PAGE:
Telling Stories

Here are two secrets – people that give money to churches and other non-profit organizations really, really want to know what their money was used for. AND, if you tell them and it is a compelling and life-changing story, they’ll give you more money.

Most churches do a poor job of telling stories to their constituents. Churches just presume that people will continue to give “because that’s what the Bible teaches.” Sorry, that doesn’t cut it any more. Our society has trained people, especially the under-40 crowd, to ask questions about “what happened to my money.” They want to know – they expect and demand to know. There are two consequences:

  • Tell people where their money went
    • Once people see the good things that happened as a result of their money, they will tell others about it and, very often, give you more money. Telling stories is a game-changer: people will step up to the plate like they’ve not done before and they’ll tell others the stories they are hearing. Telling stories is huge!
  • Don’t tell people where their money went
    • If you do not prioritize telling people about how their money was used and you just presume that money will continue to come in, then you continue to operate as you are now. You may not see a decline in giving but you will probably not have an increase either.

How do you tell people? That’s easy. Every way you possibly can.  Use every medium possible from print to social media to illustrations in sermons to my favorite, completely altering the offering time.

Telling stories during offering time
The offering time has changed in the past couple of decades. It used to be a time for special music to show off some piece the choir or a soloist worked on and wanted to fit in the worship service. Not any more. Offerings need to be interactive and here’s how.

  • Every Sunday of the year, have a story about how the offerings have been used. You’ll need to coordinate the stories – don’t just insert stories – make them relevant to the message and/or to something going on in the life of the church at that time.
  • If you don’t have 52 stories, you’ve got serious problems and they’re not financial – your church is dying because you’re not aware of how at least 52 lives have been affected by your church.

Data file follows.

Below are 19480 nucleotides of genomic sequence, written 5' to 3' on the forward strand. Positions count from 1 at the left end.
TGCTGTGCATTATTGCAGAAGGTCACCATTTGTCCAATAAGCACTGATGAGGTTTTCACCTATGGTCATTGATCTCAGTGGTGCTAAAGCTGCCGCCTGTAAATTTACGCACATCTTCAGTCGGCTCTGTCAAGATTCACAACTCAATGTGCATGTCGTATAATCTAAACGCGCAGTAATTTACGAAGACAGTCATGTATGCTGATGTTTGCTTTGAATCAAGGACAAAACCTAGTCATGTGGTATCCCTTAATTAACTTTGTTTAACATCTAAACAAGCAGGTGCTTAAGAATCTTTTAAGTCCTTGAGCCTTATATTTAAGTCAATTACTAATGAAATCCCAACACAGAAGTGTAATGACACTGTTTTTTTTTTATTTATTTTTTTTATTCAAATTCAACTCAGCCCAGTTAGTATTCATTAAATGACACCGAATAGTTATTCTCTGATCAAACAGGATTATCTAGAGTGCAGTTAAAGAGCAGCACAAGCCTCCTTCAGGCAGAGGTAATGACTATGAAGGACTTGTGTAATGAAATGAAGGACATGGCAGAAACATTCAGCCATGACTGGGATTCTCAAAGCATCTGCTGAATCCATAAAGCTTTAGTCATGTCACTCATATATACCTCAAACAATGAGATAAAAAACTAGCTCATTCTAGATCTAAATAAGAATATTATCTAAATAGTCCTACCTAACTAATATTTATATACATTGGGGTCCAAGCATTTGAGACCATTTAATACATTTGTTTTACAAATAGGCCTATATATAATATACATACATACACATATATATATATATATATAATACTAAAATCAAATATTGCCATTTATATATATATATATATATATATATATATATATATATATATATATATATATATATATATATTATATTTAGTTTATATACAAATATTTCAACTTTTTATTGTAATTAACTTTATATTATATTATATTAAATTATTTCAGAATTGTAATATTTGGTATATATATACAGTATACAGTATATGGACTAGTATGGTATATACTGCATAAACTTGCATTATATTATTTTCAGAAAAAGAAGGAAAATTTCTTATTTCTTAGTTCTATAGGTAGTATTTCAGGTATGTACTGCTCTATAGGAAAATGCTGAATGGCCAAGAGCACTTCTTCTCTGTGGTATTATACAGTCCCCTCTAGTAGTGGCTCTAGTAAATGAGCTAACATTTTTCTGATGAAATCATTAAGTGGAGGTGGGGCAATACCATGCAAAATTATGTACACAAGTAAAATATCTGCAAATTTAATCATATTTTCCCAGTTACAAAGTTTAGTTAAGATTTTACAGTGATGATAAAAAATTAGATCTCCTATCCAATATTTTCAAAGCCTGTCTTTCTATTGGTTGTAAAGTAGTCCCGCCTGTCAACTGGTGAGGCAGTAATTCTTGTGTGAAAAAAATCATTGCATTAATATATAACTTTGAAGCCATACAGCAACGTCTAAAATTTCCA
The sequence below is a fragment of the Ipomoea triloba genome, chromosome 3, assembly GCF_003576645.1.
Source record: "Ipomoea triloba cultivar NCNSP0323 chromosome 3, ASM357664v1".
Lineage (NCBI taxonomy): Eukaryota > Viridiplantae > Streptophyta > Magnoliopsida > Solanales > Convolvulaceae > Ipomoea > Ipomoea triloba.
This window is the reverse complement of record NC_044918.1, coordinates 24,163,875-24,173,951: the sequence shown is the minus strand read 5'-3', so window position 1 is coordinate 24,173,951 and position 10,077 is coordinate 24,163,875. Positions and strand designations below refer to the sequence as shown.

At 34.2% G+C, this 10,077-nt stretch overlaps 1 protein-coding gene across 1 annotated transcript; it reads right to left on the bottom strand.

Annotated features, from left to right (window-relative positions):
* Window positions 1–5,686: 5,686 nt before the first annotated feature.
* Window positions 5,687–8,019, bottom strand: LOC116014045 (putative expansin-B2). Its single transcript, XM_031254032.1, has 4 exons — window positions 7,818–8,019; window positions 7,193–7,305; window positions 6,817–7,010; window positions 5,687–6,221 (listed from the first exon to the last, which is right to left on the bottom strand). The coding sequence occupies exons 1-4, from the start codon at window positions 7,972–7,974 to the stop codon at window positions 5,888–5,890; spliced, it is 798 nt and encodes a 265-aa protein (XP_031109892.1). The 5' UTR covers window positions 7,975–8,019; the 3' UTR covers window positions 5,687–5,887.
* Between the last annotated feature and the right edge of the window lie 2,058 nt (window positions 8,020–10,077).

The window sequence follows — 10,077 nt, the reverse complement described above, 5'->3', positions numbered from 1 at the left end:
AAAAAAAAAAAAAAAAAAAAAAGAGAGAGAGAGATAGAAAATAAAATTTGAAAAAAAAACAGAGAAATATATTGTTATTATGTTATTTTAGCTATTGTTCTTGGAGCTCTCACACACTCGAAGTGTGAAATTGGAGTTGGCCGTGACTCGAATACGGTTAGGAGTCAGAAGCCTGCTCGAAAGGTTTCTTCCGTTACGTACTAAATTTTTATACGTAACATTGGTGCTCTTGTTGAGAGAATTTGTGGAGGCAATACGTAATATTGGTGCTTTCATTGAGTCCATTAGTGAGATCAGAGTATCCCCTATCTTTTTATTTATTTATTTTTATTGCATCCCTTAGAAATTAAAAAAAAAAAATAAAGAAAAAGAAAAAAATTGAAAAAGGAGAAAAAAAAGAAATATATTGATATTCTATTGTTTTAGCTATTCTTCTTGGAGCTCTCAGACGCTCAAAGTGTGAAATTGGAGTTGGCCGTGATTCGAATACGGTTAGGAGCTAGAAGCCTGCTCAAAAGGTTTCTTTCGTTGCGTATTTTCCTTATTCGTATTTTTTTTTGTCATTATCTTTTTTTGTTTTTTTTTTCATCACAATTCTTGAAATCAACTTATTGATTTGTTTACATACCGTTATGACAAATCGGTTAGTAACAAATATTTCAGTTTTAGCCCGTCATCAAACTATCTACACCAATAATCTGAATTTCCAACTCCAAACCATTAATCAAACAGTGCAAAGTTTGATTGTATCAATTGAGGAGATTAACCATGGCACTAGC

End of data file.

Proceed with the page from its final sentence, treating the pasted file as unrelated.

• Take 3 or 4 minutes each week during the offering to tell a story in different formats
    • Use videos of different things, slide shows, live interviews on stage, narratives, songs by children, conversion and baptism stories, etc.
    • Alter the format each week to keep the story-telling time fresh and interesting
    • Give each ministry of the church (missions, education, worship, fellowship, care, and administration) two or three times during the year for them to tell an interesting story about their ministry and how people’s contributions made all the difference.
    • If you’re doing a live interview, rehearse with the people you’re interviewing so that you’ll know their story and can help them get over their nerves about standing in front of “the whole church.”
    • When planning a story, think about the end first. What do you want people in the pew to hear and take home? Then backtrack till you come to an appropriate place to start the story. But always, always think about the end of the story first and then decide how to start the story.
  • Tell stories about
    • The youth mission trip that you’re raising money for, that is going out next week, and that just came back. That’s three times to tell the same story with different angles each time.
    • The Vacation Bible School that is coming next week and that happened last week. Two times for stories.
    • People!!! Every story is about people – every story must be centered around a person or group of people. Stories should have names (first name is enough) of lives that have been changed because of what people gave. I can’t emphasize this enough – even if the story is about how members gave money for a building, then talk about who will use that building and why!

Critical Elements
There are two things that need to be in every story-telling time. These two things need to be used every week and they need to be said in different ways so that these words are honest and genuine, not a refrain that everyone tunes out.  Here they are:

  • Thank you
    • Say thank you every time you can. People like to be thanked, even if they only gave a couple of bucks. If people are shown appreciation and not taken for granted, they’re more like to give next time. Say thank you as often as you can and be innovative in the ways that you use those words.
  • Generosity
    • Use the words generous and/or generosity as often as possible. Generosity has replaced “stewardship.” There are no negative connotations to generosity while stewardship can have some minor misunderstandings. Use these words – generous is a more accurate depiction of what God has done for each of us in opening his hand to share with us his wealth of love and in spreading his arms out to die for us and in holding us close to him in times of our distress.

We need to encourage our constituents to be generous, like God, and thank them for their generosity. Tell them stories about how generous God has been with us and how their own generosity has changed the lives of so many people.  So please, TELL STORIES!!

Lead On!